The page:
In this series, we explore what metrics and monitoring are and how to best use them to gain visibility into your systems and the responsiveness of your team. Collecting metrics from your infrastructure gives you insight into the health and performance of your systems. Metrics can be used to create dashboards to troubleshoot issues or give a summary of the state of your applications and resources. Alerts can be defined to notify you as soon as situations require your attention.
Understanding the state of your infrastructure and systems is essential for ensuring the reliability and stability of your services. In this guide, we will discuss what metrics, monitoring, and alerting are. We will talk about why they are important, what types of opportunities they provide, and the type of data you may wish to track. We will be introducing some key terminology along the way and will end with a short glossary of some other terms you might come across while exploring this space.
Metrics are the primary material processed by monitoring systems to build a cohesive view of the systems being tracked. In this guide, we will start by discussing a popular framework used to identify the most critical metrics to track. Afterwards, we will walk through how those indicators can be applied to components throughout your deployment. This will focus on the fundamental resources of individual servers at first and then adjust the scope to cover increasingly larger areas of concern.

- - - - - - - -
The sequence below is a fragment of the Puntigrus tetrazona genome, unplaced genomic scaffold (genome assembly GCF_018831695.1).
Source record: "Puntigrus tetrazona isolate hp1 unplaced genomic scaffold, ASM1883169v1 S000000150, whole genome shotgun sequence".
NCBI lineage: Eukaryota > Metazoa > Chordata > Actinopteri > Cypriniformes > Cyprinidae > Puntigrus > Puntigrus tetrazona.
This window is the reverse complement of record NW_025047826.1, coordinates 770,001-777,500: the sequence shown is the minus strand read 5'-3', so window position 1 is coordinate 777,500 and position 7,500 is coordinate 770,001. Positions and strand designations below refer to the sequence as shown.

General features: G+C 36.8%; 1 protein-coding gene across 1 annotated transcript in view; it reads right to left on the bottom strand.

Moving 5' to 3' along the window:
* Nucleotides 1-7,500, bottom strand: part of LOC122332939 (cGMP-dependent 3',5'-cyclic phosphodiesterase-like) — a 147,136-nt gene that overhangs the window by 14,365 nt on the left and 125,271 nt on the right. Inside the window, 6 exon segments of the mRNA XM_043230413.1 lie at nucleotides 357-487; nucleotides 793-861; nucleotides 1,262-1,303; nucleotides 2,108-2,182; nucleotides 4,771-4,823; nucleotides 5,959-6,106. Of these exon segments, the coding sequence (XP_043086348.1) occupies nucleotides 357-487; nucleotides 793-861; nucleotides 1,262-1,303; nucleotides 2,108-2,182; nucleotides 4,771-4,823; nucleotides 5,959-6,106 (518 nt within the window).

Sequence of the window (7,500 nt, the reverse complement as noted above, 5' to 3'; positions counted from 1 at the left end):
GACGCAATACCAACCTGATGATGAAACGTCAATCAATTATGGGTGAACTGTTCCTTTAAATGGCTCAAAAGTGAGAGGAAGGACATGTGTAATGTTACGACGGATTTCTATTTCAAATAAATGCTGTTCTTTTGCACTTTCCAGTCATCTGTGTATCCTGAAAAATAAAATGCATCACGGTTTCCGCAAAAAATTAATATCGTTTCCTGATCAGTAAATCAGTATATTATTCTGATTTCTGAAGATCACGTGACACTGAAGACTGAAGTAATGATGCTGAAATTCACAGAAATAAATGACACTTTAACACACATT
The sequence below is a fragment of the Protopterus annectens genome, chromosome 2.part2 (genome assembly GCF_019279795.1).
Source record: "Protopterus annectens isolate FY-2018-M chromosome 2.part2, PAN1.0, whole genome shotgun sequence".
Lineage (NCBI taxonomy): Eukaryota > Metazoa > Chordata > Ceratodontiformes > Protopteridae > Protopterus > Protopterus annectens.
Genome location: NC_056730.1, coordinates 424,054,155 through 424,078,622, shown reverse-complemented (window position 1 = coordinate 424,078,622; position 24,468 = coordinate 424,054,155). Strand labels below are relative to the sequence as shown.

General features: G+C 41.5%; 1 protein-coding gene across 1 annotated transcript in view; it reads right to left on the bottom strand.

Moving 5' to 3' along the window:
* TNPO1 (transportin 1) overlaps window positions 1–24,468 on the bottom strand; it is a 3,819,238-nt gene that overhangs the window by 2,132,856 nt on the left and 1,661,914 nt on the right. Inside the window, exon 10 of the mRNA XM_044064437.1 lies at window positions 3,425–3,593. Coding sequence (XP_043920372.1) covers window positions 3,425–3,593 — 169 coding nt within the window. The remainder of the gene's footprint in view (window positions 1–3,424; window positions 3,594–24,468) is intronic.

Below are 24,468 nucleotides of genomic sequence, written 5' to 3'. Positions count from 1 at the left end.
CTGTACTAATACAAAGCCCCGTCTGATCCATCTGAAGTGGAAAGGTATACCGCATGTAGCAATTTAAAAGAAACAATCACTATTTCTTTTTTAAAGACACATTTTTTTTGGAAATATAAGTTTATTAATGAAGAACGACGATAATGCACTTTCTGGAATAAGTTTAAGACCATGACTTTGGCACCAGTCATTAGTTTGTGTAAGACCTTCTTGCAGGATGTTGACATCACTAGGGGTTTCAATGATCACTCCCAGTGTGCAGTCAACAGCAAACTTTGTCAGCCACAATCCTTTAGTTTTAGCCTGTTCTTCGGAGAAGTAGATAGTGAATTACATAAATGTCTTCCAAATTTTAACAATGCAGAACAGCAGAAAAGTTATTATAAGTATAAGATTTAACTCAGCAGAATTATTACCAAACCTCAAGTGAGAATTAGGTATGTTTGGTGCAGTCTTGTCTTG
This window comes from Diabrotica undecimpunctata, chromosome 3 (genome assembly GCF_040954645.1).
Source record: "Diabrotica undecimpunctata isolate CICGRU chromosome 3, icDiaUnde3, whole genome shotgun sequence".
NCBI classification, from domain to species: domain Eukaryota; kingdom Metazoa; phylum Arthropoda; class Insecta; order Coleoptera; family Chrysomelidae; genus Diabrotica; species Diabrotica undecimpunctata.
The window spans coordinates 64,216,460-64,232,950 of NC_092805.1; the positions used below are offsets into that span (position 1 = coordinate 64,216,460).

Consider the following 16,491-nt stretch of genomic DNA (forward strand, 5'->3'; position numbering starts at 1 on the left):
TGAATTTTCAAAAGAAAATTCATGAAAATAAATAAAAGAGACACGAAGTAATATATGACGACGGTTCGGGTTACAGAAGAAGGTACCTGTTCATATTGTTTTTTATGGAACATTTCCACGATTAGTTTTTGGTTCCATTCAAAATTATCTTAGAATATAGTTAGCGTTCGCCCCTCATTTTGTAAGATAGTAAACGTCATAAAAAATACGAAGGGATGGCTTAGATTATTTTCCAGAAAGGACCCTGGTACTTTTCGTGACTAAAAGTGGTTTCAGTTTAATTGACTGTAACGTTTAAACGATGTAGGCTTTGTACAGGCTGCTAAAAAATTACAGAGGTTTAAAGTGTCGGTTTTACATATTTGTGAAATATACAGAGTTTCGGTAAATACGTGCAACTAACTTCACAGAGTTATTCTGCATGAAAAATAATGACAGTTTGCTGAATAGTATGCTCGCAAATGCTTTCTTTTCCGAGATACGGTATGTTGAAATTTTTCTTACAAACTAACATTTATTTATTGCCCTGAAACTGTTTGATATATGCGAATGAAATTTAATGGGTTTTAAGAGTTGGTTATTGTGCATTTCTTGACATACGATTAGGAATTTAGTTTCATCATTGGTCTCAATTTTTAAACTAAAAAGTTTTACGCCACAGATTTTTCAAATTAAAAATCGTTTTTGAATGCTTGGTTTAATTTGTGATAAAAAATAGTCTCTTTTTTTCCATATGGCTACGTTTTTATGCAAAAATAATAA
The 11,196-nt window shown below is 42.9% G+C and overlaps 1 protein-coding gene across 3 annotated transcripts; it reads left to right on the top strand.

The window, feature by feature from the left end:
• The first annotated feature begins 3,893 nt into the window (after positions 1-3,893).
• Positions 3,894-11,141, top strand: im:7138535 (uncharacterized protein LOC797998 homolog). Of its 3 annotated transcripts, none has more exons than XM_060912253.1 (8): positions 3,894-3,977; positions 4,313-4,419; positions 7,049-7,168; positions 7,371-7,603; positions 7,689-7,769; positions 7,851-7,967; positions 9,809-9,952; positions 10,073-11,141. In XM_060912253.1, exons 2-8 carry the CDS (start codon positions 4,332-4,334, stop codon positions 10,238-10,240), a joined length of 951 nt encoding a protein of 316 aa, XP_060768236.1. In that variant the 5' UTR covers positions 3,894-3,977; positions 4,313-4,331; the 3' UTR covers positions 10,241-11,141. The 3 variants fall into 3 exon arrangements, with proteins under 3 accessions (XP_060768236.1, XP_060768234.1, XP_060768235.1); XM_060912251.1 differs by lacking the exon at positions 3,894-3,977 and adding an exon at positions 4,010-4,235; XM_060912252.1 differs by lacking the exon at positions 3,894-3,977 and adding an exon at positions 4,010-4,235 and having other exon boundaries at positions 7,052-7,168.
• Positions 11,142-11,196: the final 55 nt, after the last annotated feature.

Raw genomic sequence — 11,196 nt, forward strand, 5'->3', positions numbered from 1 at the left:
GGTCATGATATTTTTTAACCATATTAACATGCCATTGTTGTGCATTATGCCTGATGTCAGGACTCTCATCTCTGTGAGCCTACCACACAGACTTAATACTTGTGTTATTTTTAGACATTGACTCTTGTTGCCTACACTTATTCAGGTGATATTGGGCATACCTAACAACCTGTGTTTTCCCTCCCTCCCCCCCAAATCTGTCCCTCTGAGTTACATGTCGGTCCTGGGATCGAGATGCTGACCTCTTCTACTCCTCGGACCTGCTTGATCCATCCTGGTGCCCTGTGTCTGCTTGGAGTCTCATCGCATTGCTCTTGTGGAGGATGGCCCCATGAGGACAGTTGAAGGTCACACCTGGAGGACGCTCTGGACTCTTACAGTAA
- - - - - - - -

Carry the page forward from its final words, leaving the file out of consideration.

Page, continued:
In this guide, we will talk about the components of monitoring systems and how to use them to implement your monitoring strategy. We will the basic responsibilities and elements of an effective, reliable monitoring system. Then, we’ll talk about how best to translate your monitoring policies into dashboards and alert policies that provide your team with the information they need without requesting their attention at unwarranted times.
In this guide, we will take a look at how monitoring and metrics collection changes for highly distributed architectures and microservices. The growing popularity of cloud computing, big data clusters, and instance orchestration layers has forced operations professionals to rethink how to design monitoring at scale and tackle unique problems with better instrumentation. We will talk about what makes new models of deployment different and what strategies can be used to meet these new demands.